On the subject of legal drugs, I was at a local supermarket nearby, and there was a swarm of young workers outside having cigarette breaks (in the cold, but I'm riding my bicycle in the cold)... This makes me sad too, as tomorrow I'm going to the funeral of a relative (in-law) who died of lung cancer; very sad as she had not smoked in at least 20 years, and was a very health-conscious person.

Ford must have quite the constitution - many people would have died long ago on far less excess of various substances (including junk food). And no, that isn't a "fat jibe". I'm no fashion model myself - and I know some people who gorge on crap like that and remain slim - it is still very harmful if it is a daily habit.

Notwithstanding all our anti smoking talks, family with lung cancer etc (including my father who died of it) both my kids smoke cigarettes (never while at home) and my sister has relapsed into smoking

alan smithee alan smithee's picture

I just don't see a profitable black market if cocaine and heroin was available legally at $1 a gram....I'd guess the boss of bosses would still make a healthy profit but see little to no incentive for lower level dealers.

Of course white collar organized crime and corruption would remain..That isn't going anywhere.

Mórríghain

bagkitty wrote:

Thanks for articulating the problems with decriminalization so well CCO. I too am in favour of legalisation.

Agreed; if crime reduction is to be one of the motives behind changing Canada's current ineffective, outdated anti-drug laws decriminalization is only a half-baked half-measure—legalization is the only approach to take.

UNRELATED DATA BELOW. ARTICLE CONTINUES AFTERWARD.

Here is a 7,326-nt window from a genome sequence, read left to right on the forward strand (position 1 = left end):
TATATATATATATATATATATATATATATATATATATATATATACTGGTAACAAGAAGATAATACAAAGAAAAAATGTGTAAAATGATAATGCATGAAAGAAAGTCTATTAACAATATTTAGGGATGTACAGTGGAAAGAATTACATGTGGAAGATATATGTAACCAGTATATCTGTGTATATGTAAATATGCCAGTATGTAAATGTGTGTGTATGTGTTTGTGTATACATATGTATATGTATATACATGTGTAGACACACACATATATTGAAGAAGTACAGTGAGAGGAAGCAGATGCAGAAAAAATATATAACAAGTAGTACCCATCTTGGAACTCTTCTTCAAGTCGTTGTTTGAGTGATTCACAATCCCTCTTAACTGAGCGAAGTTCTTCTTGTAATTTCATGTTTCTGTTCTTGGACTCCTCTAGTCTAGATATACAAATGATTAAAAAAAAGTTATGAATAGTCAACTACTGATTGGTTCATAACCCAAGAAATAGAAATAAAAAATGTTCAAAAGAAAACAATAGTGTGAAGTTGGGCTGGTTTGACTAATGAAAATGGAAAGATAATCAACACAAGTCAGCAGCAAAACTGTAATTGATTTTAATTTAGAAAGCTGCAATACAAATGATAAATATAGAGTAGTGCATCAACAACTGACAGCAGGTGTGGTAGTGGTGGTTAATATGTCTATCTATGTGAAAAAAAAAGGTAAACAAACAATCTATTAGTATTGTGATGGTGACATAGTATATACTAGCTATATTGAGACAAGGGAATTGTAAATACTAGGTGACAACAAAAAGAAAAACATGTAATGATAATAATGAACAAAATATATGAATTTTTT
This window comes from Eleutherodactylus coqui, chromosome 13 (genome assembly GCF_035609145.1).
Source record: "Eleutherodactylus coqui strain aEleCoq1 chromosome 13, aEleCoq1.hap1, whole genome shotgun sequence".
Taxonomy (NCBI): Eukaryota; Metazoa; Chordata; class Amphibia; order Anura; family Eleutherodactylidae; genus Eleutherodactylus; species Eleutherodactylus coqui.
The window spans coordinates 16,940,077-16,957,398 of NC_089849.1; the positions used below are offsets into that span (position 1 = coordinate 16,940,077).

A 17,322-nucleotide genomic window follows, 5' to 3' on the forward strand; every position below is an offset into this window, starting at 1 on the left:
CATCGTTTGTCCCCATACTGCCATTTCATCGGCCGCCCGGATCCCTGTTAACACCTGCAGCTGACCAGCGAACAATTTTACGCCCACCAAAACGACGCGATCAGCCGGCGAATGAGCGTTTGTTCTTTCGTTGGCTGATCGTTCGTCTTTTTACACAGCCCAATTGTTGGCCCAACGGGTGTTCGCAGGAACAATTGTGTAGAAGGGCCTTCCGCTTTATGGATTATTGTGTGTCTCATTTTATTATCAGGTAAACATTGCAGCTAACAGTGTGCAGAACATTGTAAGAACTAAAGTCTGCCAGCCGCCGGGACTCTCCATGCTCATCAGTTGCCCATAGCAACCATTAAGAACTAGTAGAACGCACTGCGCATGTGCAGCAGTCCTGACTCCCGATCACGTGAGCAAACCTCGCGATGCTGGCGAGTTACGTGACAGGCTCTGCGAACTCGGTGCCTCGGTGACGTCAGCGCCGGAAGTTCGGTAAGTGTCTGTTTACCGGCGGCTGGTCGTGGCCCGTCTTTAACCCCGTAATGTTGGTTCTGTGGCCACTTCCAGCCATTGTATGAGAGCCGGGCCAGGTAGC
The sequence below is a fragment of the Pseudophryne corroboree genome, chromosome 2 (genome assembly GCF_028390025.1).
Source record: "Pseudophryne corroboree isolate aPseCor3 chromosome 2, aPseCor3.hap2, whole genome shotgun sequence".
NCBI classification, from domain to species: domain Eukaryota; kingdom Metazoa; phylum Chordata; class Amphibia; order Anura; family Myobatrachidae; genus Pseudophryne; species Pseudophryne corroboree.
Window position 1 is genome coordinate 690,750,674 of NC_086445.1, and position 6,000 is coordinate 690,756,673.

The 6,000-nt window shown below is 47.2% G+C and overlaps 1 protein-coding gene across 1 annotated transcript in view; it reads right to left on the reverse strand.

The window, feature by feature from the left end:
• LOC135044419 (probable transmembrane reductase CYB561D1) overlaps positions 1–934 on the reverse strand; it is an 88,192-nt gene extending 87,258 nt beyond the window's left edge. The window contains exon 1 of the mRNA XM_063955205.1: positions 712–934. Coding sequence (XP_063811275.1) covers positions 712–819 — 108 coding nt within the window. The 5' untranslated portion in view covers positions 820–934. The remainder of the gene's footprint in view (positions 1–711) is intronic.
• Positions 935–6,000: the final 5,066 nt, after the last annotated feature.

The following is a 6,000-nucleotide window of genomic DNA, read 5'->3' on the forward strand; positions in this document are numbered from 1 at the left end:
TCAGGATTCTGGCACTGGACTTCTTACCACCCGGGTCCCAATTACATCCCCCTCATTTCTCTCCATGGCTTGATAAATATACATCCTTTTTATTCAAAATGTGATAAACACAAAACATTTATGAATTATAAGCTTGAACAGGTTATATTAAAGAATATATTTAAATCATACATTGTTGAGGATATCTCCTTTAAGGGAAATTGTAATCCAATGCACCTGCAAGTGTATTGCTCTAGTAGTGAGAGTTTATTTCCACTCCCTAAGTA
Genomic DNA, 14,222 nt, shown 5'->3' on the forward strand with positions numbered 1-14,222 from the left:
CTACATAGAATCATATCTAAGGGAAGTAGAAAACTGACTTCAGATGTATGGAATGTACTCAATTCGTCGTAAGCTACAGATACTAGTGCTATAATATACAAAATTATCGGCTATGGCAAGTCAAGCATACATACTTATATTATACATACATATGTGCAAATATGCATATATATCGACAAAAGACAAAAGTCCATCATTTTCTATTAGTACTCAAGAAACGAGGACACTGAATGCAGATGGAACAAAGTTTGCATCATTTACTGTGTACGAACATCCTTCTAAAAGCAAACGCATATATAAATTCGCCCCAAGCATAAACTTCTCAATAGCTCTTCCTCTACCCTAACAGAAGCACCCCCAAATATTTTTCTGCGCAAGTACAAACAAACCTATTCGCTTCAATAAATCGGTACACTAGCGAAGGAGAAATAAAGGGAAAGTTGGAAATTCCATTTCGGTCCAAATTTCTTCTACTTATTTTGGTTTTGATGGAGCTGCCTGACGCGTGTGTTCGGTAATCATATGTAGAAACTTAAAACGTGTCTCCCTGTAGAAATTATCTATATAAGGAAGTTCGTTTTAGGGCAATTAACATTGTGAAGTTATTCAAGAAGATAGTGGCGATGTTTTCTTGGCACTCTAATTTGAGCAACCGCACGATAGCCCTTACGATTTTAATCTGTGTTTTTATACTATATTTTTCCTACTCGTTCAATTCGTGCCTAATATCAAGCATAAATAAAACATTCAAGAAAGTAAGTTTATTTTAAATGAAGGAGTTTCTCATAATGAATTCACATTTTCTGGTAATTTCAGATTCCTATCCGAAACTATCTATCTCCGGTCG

Unionist

cco wrote:

Full legalization (yes, that means Merck-brand heroin on the shelf at Pharmaprix next to the NyQuil) is the only fair answer. Your average pharmacy already probably has the equivalent of about ten kilos of heroin behind the counter in the form of various opiate and opioid preparations. Even cocaine is used by hospitals during certain sinus surgeries.

Your analogy is intriguing. "Full legalization" doesn't mean anyone can actually legally acquire all existing drugs. You need a doctor's prescription for many.

Would you require a prescription for heroin? Crack cocaine? Cannabis?

Just curiosity triggered by your Pharmaprix story.

 

cco

Sorry for the lack of clarity -- I'd make them over the counter. My point was just that the infrastructure is already there.

Red Winnipeg

People should be free to smoke, eat, pop, snort, drink, and shoot whatever they want. Alcohol, heroin, Chicken McNuggets, tobacco...our bodies are OUR bodies.

Unionist

Red Winnipeg wrote:
People should be free to smoke, eat, pop, snort, drink, and shoot whatever they want. Alcohol, heroin, Chicken McNuggets, tobacco...our bodies are OUR bodies.

So... no prescriptions required for any drugs at all?

How about Oxycontin? Methyl alcohol?

Would you distinguish between "freedom to consume" and uncontrolled availability of everything?

Any minimum age? Or do rights only begin at 18? And 21 in the U.S.?

I support legalization of cannabis. But to be very honest, I'm not all that sure about products like alcohol, tobacco, heroin, and rat poison.

Our bodies may be our bodies. But you can use all this stuff to kill other people too, you know.

Just some random thoughts here.

cco

You can use a lot of over-the-counter products to kill people, too. Our attempt to make society a better place by taking away things like heroin has in turn created a massive, ruthless, violent black market that tears cities apart, and driven up the price to levels that create grinding poverty among addicts and add yet another obstacle to their lives without reducing the availability or popularity of them one bit.

lombar

So... no prescriptions required for any drugs at all?